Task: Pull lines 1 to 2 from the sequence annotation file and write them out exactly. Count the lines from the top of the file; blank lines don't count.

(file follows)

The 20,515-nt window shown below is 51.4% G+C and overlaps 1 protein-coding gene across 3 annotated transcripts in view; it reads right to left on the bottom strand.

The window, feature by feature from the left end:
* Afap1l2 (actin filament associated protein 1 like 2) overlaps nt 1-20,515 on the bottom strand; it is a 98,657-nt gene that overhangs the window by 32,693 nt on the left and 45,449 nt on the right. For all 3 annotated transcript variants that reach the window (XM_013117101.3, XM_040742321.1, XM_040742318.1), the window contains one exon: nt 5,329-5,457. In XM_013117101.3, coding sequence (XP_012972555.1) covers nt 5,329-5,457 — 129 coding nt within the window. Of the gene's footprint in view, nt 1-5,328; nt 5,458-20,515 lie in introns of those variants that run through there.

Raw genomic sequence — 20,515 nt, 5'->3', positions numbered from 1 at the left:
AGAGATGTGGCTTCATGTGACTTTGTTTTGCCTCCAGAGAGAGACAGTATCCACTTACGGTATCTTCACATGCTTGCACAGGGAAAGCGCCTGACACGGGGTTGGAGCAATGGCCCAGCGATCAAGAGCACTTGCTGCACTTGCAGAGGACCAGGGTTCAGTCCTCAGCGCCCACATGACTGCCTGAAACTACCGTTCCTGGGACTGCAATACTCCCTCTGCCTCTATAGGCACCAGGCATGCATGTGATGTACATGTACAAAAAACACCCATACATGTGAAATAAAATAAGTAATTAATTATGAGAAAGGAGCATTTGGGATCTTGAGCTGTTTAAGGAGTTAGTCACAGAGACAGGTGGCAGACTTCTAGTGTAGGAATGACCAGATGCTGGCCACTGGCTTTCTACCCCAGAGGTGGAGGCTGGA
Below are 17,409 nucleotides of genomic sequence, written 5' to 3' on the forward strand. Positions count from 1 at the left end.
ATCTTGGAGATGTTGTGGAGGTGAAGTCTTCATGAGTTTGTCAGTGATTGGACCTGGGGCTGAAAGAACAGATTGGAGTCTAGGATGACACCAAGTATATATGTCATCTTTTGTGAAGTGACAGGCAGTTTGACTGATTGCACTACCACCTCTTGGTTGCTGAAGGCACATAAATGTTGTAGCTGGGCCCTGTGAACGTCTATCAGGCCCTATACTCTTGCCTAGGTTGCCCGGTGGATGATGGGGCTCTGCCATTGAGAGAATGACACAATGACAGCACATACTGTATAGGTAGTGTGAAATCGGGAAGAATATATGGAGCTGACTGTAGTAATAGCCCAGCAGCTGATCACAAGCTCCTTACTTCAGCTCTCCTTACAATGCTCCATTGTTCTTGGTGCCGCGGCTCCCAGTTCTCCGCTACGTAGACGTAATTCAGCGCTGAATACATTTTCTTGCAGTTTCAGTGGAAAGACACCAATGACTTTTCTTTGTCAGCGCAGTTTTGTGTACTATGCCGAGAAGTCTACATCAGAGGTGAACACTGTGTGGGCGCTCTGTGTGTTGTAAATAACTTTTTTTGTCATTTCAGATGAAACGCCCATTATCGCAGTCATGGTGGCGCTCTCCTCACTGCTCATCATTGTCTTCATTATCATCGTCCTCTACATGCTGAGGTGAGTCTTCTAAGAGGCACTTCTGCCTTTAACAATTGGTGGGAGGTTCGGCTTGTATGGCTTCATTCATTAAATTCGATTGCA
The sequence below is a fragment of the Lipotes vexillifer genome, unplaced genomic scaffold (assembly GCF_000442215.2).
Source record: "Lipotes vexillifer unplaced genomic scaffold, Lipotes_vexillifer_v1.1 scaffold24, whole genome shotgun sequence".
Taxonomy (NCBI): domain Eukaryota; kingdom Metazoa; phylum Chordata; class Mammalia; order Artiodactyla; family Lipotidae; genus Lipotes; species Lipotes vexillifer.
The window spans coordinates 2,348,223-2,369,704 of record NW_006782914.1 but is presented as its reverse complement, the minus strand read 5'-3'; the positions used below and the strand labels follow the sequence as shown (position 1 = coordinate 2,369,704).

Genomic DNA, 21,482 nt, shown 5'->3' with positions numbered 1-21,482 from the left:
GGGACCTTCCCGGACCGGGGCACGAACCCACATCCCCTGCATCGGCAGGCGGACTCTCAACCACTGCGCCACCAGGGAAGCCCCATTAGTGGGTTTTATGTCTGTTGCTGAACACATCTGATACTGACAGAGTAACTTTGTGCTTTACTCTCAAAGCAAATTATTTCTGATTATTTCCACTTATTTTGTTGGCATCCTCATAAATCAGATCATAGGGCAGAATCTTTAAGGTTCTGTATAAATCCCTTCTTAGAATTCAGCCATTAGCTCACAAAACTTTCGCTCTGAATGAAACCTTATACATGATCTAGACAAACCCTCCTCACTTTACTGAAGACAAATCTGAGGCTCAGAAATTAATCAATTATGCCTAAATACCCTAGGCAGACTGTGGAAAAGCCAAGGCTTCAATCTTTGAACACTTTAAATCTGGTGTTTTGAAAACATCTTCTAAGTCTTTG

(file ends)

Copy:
The 20,515-nt window shown below is 51.4% G+C and overlaps 1 protein-coding gene across 3 annotated transcripts in view; it reads right to left on the bottom strand.

The window, feature by feature from the left end: